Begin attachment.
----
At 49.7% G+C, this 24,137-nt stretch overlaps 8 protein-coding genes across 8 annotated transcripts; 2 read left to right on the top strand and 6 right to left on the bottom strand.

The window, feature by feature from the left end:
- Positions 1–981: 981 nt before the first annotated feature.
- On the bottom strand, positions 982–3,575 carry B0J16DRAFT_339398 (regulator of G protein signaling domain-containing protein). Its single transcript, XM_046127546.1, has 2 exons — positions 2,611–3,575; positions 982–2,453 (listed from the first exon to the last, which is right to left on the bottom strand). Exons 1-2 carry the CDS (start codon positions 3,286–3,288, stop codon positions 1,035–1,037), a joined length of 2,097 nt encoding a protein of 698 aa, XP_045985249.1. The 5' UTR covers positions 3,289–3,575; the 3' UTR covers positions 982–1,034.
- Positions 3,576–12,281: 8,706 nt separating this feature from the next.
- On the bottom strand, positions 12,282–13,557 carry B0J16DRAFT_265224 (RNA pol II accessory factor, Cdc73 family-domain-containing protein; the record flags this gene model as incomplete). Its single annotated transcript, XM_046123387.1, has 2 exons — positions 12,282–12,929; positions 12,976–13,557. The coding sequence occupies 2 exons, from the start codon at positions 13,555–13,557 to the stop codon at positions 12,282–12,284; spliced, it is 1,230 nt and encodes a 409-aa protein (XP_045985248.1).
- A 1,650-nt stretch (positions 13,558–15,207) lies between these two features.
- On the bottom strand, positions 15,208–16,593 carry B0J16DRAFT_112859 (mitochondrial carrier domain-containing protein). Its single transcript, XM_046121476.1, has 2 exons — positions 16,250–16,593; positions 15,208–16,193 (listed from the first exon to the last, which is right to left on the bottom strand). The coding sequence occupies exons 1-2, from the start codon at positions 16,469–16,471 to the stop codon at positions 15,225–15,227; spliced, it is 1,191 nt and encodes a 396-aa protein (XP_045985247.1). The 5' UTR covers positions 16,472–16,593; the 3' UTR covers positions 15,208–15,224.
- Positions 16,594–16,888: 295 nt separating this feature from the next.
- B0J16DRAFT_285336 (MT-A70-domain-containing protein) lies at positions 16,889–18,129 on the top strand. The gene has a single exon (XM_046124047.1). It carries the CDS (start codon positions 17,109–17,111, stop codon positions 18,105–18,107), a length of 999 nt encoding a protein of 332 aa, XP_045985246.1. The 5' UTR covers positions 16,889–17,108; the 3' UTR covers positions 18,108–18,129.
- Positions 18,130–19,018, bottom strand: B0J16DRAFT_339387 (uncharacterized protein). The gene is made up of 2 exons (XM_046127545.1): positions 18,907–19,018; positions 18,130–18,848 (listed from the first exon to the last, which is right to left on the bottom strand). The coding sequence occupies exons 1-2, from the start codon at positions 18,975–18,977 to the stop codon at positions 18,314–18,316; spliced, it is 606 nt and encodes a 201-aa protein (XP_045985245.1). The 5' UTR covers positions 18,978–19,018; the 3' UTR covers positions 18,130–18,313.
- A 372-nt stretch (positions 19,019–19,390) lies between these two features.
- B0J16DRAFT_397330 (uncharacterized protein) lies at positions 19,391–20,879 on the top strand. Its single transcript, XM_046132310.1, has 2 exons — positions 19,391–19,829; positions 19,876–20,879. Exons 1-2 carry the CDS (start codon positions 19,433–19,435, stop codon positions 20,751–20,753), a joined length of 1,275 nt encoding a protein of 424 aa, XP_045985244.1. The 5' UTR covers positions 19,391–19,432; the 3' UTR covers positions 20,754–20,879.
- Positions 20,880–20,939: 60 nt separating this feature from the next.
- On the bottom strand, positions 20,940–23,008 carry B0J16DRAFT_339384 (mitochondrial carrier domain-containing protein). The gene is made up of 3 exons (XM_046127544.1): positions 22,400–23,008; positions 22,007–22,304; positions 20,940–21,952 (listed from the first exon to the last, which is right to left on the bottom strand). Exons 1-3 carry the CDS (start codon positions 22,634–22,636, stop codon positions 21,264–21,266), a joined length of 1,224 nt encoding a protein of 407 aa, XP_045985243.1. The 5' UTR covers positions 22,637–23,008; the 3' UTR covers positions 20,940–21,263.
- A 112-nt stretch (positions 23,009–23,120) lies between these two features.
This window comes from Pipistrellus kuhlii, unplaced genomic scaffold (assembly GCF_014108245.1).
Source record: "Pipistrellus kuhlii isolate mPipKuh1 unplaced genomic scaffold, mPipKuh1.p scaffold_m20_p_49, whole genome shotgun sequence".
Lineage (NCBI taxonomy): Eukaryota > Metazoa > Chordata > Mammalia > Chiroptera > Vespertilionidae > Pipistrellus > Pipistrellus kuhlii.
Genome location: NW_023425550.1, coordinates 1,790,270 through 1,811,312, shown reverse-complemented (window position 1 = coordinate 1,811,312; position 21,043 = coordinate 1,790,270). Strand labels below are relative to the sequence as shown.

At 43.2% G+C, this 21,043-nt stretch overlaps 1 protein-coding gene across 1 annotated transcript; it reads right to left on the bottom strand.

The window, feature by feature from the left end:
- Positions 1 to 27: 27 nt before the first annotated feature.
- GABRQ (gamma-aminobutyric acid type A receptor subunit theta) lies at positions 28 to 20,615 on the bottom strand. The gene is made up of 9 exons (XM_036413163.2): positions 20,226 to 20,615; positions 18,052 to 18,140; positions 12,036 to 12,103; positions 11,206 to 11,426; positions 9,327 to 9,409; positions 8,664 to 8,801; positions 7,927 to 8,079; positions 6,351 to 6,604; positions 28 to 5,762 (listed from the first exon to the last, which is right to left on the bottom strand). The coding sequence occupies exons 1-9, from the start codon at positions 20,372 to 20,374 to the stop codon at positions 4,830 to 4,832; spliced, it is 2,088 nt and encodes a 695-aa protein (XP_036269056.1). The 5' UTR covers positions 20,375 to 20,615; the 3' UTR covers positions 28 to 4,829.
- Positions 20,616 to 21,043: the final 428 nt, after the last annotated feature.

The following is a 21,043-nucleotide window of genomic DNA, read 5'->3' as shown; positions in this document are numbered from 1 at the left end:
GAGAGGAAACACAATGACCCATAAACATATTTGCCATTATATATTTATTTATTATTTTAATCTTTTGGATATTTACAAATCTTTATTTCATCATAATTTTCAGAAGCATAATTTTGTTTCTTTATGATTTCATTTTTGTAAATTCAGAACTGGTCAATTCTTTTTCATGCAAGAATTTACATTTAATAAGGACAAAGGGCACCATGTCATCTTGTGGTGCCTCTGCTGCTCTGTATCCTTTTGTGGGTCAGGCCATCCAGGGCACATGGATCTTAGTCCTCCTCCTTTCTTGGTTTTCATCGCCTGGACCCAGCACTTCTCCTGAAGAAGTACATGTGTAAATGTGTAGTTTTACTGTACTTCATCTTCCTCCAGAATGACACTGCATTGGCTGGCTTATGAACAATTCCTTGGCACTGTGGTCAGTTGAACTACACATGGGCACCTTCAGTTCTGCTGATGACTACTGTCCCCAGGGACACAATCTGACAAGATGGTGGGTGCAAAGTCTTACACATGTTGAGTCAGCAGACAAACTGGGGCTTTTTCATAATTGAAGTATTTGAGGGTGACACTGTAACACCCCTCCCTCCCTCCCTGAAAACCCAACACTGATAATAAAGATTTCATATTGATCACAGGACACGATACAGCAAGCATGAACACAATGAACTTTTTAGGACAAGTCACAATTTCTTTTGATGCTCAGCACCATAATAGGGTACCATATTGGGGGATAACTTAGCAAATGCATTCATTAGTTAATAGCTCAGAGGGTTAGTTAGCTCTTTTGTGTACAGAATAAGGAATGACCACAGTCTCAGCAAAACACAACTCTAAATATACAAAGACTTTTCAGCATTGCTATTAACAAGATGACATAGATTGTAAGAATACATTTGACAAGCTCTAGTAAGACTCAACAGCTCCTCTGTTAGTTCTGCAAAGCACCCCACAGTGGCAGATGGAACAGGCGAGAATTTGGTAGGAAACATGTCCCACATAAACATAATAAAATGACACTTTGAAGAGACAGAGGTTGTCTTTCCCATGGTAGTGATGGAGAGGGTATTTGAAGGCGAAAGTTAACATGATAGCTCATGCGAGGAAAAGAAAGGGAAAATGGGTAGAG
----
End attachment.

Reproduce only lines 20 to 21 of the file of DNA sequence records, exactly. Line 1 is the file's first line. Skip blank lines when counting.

Genome location: NW_023425550.1, coordinates 1,790,270 through 1,811,312, shown reverse-complemented (window position 1 = coordinate 1,811,312; position 21,043 = coordinate 1,790,270). Strand labels below are relative to the sequence as shown.

At 43.2% G+C, this 21,043-nt stretch overlaps 1 protein-coding gene across 1 annotated transcript; it reads right to left on the bottom strand.